Eurovision, the Olympics, the UN and all that

Finland for Eurovision 2006
Finland for Eurovision 2006 by Michael, on Flickr.
The BBC has reported that an independent analysis compiled by former Labour first minister Henry McLeish ‘concluded that there were “no obvious barriers” to Scotland competing at the Games in the Rio Olympics’ in the summer of 2016. The obligatory bit of scaremongering was provided by the Vice President of the International Olympic Committee (IOC), Sir Craig Reedie:

He said an independent Scotland would first need to gain membership of the United Nations.

[…]

Responding to the report Sir Craig said: “I really don’t know how long it takes an independent nation to get membership.

“Gaining membership of the United Nations, historically and politically, is not always an easy thing but there must be a process and it must take some time.”

UN membership is important in many contexts — as discussed previously, it is for instance also a requirement for participating in the Eurovision Song Contest.

Anyway, you would have thought that the BBC would have had the resources to check Wikipedia for details about the time it takes to gain membership of the UN rather than just reporting Sir Craig’s vacillations. However, this is easily remedied.

Let’s have a look at two recent cases:

  • The dissolution of Czechoslovakia: On 17 July 1992, the Slovak parliament adopted the Declaration of independence of the Slovak nation. On 25 November, the dissolution of Czechoslovakia as of 31 December 1992 was agreed. In a letter dated 10 December 1992, the Secretary-General of the UN was informed that the Czech and Slovak Federal Republic would cease to exist on 31 December 1992. The Czech Republic and Slovakia were admitted to the UN on 19 January 1993.
  • Montenegro: The status of the union between Montenegro and Serbia was decided by the referendum on Montenegrin independence on 21 May 2006. On 3 June 2006, the Montenegrin Parliament declared the independence of Montenegro. Montenegro was admitted to the UN on 28 June 2006.

This shows that when the independence declaration is not contested, it normally takes the UN about a month to process the paperwork. In other words, if Scotland becomes independent on 24 March 2016 (as suggested by the Scottish Government), Scotland should become a member of the United Nations by May 2016. (Of course things look very different if the independence declaration isn’t accepted by the parent country — Kosovo springs to mind — but the Edinburgh Agreement commits Westminster to accept the result of the referendum, so this shouldn’t become a problem for Scotland.)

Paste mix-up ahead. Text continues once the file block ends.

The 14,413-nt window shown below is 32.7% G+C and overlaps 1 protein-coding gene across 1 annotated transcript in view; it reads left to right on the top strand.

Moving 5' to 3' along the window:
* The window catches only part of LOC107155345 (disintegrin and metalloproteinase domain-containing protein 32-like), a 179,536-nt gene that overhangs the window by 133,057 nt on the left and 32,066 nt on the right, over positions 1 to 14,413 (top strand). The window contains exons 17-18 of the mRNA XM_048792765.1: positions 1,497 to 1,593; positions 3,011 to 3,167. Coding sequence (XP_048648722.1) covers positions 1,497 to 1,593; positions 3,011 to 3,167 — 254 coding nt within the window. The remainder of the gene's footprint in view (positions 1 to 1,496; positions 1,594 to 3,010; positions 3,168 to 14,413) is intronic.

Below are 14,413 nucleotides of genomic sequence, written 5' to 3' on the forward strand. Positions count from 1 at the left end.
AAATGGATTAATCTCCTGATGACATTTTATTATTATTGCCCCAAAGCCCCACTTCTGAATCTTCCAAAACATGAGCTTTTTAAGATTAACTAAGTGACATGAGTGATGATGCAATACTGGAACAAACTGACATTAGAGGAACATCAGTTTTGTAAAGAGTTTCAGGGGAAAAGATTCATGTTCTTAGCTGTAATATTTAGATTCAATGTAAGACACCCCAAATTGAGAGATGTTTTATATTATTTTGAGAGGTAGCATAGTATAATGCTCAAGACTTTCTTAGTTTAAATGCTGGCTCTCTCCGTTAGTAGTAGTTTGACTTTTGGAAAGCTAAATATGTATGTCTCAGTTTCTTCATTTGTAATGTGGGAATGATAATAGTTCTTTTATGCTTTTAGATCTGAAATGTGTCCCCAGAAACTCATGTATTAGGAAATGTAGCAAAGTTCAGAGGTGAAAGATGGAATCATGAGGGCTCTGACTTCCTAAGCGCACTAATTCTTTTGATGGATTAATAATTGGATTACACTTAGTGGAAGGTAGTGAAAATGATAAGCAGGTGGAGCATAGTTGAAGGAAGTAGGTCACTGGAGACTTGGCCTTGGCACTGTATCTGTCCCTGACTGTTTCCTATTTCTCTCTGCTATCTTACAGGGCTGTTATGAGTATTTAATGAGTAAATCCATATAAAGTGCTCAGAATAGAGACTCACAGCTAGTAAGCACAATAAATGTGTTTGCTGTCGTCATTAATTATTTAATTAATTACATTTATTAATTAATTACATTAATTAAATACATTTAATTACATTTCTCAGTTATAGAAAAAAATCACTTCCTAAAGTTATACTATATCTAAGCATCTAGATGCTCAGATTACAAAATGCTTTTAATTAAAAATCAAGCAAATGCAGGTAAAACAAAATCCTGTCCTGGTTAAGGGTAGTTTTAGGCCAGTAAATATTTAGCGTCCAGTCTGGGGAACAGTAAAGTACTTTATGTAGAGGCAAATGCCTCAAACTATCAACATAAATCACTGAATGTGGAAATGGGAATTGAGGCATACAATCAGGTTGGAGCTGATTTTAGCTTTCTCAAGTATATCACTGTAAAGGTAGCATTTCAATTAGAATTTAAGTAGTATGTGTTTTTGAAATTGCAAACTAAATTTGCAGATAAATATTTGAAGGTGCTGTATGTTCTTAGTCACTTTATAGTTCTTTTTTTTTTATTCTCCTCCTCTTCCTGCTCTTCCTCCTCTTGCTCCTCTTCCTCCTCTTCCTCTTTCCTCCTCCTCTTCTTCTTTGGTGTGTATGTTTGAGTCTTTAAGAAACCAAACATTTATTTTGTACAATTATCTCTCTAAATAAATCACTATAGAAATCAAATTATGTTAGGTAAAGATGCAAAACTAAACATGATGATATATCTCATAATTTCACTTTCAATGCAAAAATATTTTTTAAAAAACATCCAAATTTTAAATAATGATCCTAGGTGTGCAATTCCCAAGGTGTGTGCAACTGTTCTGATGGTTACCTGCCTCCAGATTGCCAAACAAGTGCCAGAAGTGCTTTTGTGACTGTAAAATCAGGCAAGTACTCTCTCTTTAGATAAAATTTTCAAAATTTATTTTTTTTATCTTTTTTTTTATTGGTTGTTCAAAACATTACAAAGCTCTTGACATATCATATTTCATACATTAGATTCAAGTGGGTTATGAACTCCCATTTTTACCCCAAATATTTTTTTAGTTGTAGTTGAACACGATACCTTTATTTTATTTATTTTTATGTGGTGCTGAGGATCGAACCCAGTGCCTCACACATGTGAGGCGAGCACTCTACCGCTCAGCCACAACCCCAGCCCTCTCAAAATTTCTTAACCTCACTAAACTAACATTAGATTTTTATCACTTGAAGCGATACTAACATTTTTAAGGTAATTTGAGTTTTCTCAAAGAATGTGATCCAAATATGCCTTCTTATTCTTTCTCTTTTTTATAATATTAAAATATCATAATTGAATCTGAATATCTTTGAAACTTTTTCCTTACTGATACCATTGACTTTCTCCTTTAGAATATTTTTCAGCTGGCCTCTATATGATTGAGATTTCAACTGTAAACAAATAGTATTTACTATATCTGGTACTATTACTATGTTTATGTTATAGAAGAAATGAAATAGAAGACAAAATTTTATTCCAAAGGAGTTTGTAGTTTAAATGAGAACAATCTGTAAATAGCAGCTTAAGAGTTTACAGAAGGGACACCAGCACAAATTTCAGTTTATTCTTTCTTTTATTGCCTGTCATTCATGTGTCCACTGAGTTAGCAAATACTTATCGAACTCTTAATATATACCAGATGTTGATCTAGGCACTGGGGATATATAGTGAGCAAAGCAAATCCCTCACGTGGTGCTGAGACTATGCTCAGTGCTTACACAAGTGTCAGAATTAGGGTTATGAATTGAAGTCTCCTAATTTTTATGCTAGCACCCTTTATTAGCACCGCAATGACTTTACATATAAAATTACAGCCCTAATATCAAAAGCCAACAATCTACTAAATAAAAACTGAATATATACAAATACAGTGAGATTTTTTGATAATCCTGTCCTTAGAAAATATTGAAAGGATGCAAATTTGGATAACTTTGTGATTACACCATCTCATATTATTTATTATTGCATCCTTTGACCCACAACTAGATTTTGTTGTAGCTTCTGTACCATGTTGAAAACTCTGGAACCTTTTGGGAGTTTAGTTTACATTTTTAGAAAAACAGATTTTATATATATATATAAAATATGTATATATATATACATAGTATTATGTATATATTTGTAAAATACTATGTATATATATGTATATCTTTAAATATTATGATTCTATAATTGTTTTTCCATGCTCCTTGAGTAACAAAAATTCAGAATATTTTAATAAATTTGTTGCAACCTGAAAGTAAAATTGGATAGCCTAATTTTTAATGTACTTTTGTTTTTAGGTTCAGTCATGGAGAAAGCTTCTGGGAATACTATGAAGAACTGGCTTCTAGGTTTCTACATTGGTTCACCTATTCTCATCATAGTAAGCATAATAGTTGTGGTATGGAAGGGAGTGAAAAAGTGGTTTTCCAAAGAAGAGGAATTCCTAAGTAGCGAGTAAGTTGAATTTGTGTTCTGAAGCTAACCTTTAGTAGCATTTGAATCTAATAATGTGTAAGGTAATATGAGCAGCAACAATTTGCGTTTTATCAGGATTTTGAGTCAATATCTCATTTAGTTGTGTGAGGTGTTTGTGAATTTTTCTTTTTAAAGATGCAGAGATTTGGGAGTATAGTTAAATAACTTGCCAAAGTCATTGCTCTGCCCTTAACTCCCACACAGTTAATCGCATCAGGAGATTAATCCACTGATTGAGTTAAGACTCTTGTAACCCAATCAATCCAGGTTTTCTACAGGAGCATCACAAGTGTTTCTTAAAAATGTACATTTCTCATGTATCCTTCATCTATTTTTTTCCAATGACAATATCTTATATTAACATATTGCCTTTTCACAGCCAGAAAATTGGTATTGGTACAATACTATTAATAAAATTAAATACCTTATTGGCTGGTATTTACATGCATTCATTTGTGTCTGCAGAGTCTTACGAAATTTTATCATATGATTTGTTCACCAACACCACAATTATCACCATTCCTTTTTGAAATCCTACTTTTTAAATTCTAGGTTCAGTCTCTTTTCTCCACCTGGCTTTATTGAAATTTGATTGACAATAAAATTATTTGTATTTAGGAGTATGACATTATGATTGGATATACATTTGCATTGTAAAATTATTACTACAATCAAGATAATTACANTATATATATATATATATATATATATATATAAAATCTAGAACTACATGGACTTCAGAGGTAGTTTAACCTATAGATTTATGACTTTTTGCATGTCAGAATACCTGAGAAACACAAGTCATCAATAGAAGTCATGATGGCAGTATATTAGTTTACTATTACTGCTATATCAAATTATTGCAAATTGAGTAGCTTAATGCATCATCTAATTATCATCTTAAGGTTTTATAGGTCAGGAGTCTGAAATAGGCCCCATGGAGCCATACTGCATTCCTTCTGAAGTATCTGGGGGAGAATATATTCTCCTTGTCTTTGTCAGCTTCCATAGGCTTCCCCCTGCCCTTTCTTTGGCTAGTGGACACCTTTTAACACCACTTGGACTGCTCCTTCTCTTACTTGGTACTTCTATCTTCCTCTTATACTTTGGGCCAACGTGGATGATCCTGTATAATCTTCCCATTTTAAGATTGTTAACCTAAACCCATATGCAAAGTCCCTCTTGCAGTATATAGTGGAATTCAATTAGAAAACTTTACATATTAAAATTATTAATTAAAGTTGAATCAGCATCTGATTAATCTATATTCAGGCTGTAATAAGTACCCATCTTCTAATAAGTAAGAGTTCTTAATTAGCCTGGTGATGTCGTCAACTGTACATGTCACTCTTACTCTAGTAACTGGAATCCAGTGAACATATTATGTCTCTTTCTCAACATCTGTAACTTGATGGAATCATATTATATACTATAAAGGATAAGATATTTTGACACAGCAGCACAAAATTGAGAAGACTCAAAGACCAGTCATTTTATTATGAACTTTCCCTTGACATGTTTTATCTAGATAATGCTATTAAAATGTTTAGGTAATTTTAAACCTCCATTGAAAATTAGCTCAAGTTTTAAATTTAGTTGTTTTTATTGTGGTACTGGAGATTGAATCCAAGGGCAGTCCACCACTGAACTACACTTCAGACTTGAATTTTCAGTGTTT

May 2016 will probably be too late to allow Scotland to compete in Eurovision that year, but it should make participation in the Summer Olympics quite feasible, as concluded by Henry McLeish.

10 thoughts on “Eurovision, the Olympics, the UN and all that

  • 10/05/2014 at 09:53
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    Err. Hong Kong, part of the PRC competes in the Olympics as Hong Kong.

    Who is this colonel Blimp?

    Reply
    • 10/05/2014 at 15:47
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      I’ve no idea who he is, but to give him the benefit of doubt, he might have been thinking about Kosovo — they apparently got told they needed to join the UN before being allowed to take part in the Olympics. There’s no reason to think Scotland would find itself in the same situation as Kosovo, though.

      Reply
  • 10/05/2014 at 13:48
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    I posted earlier today about Hong Kong competing as Hong Kong, still.

    It seems to have disappeared?

    Reply
    • 10/05/2014 at 15:44
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      It just got stuck in the spam filter — sorry about that!

      Reply
  • 10/05/2014 at 14:34
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    Before advising anyone to check Wikipedia about anything ever, you check these Wikipedia pages: they speak for themselves on the experience of taking part there:
    * lists.wikimedia.org/pipermail/wikien-l/2005-September/028139.html
    * lists.wikimedia.org/pipermail/wikien-l/2006-October/054957.html
    * lists.wikimedia.org/pipermail/wikien-l/2005-August/026966.html
    * lists.wikimedia.org/pipermail/wikien-l/2005-July/025936.html
    * en.wikipedia.org/wiki/User:Alexia_Death
    then the critical site Wikipediocracy.

    Reply
    • 10/05/2014 at 15:49
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      As an occasional Wikipedia editor (especially the Danish edition), I totally recognise it’s not a perfect source of information. But it’s definitely a quick way to get a rough idea about how long it takes to join the UN.

      Reply
      • 10/05/2014 at 15:51
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        Thomas, something about posting from a different device at a different location makes the spam filter that I am an imposter, probably.

        Thanks and keep it up.

        Reply

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